Amherst arts group buys Portal sculpture for permanent display
AMHERST — A metal sculpture that has been part of Kendrick Park for nearly four years will be a permanent art installation.
The Amherst Public Arts Commission raised $10,000 to buy the piece known as Portal from Easthampton artist Matt Evald Johnson who created it for the inaugural Amherst Biennial event in 2010. A public dedication ceremony will be held at 11 a.m. Saturday.
“This is a significant acquisition for the town,” said commission chairman Rene Theberge. “This will now be a permanent work for people to enjoy at Kendrick Park.”
Besides private contributions, the commission received money from the Amherst Cultural Council, the Amherst Business Improvement District and the Amherst Area Chamber of Commerce. A plaque will recognize the donors.
Theberge said the fundraising was completed a few months ago, but commission members wanted to get the plaque made and have the celebration during warm weather.
Johnson created the sculpture by transforming old snowplow blades into a large circular opening. It has been viewed as a symbolic gateway to downtown Amherst for people passing it heading south, while for those heading north it serves as a similar gateway to the University of Massachusetts, said Theberge.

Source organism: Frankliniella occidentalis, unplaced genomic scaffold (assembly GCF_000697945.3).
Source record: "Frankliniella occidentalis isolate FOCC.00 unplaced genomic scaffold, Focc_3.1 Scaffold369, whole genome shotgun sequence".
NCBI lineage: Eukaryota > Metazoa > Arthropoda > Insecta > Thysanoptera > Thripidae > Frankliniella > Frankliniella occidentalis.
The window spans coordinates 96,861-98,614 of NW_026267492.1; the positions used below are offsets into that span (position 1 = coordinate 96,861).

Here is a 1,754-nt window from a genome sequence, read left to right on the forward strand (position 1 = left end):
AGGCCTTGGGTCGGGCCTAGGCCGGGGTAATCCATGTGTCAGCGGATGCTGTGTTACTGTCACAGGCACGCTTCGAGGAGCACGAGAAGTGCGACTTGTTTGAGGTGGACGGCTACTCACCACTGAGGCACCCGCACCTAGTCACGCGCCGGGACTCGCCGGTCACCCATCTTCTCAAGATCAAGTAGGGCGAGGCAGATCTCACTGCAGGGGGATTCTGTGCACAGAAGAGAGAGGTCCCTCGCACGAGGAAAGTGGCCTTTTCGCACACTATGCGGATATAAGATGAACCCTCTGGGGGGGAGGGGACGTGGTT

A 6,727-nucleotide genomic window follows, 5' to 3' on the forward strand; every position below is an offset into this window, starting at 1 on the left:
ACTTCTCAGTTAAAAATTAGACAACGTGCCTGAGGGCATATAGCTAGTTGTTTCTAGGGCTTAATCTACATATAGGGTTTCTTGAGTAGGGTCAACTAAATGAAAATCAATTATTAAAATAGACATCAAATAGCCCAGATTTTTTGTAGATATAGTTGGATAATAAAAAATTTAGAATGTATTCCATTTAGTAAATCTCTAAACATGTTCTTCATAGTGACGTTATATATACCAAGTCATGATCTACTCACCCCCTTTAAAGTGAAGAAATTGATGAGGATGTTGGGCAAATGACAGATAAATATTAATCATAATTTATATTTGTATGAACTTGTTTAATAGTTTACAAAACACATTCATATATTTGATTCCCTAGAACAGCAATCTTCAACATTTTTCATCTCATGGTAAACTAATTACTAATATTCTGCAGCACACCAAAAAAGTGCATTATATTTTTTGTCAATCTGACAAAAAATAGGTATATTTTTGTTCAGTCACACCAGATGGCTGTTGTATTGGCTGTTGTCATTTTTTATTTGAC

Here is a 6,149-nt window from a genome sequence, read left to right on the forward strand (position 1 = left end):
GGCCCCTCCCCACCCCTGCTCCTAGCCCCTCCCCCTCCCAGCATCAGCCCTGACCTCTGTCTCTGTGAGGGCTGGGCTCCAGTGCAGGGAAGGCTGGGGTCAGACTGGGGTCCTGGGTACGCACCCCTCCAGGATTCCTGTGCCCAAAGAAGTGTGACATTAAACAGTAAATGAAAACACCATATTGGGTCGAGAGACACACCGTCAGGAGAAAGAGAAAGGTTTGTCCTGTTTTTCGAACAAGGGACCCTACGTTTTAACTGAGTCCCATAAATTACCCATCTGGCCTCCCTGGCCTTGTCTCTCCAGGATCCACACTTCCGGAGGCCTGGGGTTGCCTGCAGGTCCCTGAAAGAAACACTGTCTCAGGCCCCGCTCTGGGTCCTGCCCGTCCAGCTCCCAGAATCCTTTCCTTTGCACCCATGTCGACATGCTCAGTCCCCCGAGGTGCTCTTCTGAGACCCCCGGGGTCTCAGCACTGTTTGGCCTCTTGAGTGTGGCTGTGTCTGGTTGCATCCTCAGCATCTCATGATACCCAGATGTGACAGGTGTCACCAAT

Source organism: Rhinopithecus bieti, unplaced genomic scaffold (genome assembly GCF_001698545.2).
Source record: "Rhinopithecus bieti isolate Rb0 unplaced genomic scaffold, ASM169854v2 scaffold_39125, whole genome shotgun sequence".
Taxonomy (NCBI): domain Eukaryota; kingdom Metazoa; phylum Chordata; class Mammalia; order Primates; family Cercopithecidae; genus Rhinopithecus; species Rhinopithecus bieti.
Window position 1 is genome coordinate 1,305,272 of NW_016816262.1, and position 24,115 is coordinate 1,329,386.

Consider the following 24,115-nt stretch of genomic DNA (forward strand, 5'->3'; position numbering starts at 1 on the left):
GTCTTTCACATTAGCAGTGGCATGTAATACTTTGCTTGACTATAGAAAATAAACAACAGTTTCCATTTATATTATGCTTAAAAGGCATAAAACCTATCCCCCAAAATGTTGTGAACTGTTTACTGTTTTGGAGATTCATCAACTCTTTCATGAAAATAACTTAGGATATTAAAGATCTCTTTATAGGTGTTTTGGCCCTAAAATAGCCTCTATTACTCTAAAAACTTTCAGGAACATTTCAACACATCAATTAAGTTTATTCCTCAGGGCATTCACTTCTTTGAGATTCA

Theberge said the art is used in different ways, with children sometimes try to climb on it and high school and college students throwing Frisbees through it.
And, Theberge said, there are others who dislike the sculpture, which is OK because “part of public arts is to get people to react.”
During the ceremony, there will be remarks by Johnson and former commission chairwoman Terry Rooney, who led the fundraising, along with the unveiling of the plaque.
Theberge said though Portal is a prominent part of the landscape, a lot of the public art commissioned over the years, whether in downtown or village centers, or even on the campuses of UMass, Amherst College and Hampshire College, is either hidden or not well known. Commission members are trying to create an online walking guide on the town website.
“We want to bring it back to people’s attention and solicit people’s feedback,” Theberge said.
The idea is that people would be able to use their smartphones to access the guide, get a map and photographs of the art, as well as descriptions of the pieces and details about the artists. Theberge said the map could be complete by early July.